[edit: Since writing this post, my views on this topic have changed. See the edit at the bottom of this post for my updated take on this topic.]
Yesterday I published an article on Mises.org defending the Queen from the misinformed faux-outrage of British leftists, who have recently been complaining about the pay rise she will enjoy next year. I argued that it was wrong to view the Queen’s income as a form of welfare from taxpayers’ money, as she is actually paid from the profits of the land she owns, known as ‘the Crown Estate’. I further argued that the world would be a better place from a libertarian perspective if she used her power to veto laws by ‘withholding the royal assent’ more frequently.
However, I then went on to claim that the Queen was a hero of liberty for having vetoed a few laws and that she was a victim of state oppression because the profits from her £12 billion worth of land go to the Treasury before she gets her 15% cut. I then finished the article by demanding that all principled libertarians should join me in an impassioned “God save the Queen”.
These latter remarks were obviously tongue-in-cheek, as was the article in general, a fact that should have been clear from the accompanying picture of a monarch posing in front of an anarchist flag. The not-entirely-serious nature of the article would have been made even more obvious had it been entitled ‘Why Anarchists should Support the Queen‘ as I had initially hoped. However, the editor decided to run it under the less obviously humorous title ‘For Libertarians, The British Monarchy is the Least of our Worries‘ in order to broaden the appeal, which threw people off the fact that it was intended as something of a joke. The irony was even further lost after the article was later shared under the title ‘A Libertarian Defence of the British Monarchy‘.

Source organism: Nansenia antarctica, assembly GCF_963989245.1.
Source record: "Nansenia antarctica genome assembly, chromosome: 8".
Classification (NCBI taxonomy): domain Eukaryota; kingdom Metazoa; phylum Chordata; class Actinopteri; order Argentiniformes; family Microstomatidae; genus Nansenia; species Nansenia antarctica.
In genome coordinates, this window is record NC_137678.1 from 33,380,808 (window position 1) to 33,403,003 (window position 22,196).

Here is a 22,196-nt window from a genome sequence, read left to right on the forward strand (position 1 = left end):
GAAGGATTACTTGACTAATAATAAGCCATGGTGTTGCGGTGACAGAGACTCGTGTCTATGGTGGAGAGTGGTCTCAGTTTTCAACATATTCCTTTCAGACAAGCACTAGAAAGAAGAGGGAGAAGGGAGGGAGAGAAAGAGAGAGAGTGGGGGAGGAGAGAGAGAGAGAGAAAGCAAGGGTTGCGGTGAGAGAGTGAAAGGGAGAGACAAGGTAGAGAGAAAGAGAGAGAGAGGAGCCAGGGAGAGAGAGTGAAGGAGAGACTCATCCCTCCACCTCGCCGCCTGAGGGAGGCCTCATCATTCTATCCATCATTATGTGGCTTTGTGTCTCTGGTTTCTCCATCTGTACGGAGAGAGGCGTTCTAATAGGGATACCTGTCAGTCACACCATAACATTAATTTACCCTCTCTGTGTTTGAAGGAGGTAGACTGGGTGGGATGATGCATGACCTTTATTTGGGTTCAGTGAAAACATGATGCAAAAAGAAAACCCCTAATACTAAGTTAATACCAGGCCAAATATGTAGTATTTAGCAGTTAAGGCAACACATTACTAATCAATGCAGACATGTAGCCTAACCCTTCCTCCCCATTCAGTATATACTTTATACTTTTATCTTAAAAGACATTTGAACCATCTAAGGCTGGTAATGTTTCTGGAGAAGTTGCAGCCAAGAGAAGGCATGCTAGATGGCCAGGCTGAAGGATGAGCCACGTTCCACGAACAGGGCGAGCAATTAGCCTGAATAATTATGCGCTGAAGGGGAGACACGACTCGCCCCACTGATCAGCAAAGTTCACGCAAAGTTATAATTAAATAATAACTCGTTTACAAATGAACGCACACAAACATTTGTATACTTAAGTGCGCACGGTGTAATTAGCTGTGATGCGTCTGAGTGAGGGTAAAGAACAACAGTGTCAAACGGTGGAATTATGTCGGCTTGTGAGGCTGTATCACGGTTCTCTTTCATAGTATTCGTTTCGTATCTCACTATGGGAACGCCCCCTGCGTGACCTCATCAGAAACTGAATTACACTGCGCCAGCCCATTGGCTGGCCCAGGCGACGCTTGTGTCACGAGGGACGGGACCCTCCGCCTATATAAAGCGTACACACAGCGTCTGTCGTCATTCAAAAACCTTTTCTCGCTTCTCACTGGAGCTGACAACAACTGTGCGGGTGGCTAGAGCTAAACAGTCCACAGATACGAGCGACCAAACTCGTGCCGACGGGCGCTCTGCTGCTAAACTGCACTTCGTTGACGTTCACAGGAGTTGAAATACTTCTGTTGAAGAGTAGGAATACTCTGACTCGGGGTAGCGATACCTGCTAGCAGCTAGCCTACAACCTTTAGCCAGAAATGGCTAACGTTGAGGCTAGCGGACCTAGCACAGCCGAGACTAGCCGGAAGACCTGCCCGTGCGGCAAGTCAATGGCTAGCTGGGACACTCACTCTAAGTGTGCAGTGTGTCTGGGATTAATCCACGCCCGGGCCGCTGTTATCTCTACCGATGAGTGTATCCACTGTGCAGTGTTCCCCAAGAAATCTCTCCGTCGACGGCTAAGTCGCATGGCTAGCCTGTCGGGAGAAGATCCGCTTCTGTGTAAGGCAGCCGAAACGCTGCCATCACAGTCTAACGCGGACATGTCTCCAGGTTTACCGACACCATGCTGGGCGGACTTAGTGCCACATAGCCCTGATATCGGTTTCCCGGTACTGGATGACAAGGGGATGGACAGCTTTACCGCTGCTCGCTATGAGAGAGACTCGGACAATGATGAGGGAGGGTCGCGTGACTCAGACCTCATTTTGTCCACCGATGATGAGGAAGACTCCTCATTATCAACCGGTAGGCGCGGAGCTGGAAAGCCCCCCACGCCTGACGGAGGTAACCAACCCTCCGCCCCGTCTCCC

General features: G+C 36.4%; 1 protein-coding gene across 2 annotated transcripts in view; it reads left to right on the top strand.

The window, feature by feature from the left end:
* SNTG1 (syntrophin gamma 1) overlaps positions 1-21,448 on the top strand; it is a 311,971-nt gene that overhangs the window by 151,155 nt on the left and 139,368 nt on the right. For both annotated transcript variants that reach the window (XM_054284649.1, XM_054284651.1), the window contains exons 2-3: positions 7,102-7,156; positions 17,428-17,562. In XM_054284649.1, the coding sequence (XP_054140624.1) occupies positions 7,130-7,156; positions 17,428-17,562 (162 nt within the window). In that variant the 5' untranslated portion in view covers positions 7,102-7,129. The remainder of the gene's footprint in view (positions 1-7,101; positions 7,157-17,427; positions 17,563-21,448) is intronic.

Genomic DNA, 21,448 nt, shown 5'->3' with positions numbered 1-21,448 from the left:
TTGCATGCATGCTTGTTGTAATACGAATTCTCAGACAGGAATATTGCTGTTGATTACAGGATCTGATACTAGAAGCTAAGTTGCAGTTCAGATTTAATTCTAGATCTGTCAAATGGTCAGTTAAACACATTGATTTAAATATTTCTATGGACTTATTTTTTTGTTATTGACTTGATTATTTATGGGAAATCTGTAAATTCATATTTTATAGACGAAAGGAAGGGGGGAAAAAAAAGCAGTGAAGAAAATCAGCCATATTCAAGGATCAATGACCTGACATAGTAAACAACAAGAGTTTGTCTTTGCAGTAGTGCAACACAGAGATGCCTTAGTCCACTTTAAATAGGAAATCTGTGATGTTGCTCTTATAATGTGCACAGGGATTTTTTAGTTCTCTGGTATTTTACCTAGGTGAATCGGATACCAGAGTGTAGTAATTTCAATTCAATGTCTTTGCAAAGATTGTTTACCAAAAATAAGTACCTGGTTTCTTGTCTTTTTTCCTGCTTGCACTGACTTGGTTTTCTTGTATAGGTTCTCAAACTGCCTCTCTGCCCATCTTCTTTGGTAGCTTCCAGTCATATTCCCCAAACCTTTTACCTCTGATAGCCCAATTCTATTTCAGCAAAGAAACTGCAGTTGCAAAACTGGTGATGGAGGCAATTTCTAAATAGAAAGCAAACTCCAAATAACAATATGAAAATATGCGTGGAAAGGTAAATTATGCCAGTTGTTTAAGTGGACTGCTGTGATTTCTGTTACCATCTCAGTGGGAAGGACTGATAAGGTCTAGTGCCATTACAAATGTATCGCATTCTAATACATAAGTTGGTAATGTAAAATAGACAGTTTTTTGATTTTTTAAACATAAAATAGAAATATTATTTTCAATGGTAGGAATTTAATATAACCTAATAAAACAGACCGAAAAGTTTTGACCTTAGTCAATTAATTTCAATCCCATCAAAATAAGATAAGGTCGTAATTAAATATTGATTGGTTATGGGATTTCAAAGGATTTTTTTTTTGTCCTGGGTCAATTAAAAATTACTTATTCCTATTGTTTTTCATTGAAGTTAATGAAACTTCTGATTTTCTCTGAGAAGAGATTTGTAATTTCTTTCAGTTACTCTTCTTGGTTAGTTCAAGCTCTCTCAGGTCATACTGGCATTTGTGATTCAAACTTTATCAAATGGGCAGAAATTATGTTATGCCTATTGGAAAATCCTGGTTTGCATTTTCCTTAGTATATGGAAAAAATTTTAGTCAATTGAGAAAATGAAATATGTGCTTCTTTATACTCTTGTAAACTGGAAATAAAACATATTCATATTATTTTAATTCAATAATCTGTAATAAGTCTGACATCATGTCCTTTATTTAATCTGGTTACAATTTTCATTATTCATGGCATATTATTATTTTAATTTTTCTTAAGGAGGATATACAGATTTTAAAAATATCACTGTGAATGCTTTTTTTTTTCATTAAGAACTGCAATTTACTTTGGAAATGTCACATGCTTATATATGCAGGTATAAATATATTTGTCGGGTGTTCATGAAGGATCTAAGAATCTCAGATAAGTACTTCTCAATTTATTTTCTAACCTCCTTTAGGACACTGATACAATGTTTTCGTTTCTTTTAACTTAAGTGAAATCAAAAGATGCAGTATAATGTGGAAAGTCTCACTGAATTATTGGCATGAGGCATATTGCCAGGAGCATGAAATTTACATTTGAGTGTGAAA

An increasing number of readers who completely missed the joke began leaving angery comments on the article, accusing me of being an idiot, the Mises Institute of being neo-feudalist sellouts, and so on. Such humourless people can be expected to come out of the woodwork whenever anything is posted on the internet, and it was abundantly clear that many of them had not read the article to begin with, so for me to waste my energy trying to persuade them of my opinion would be folly.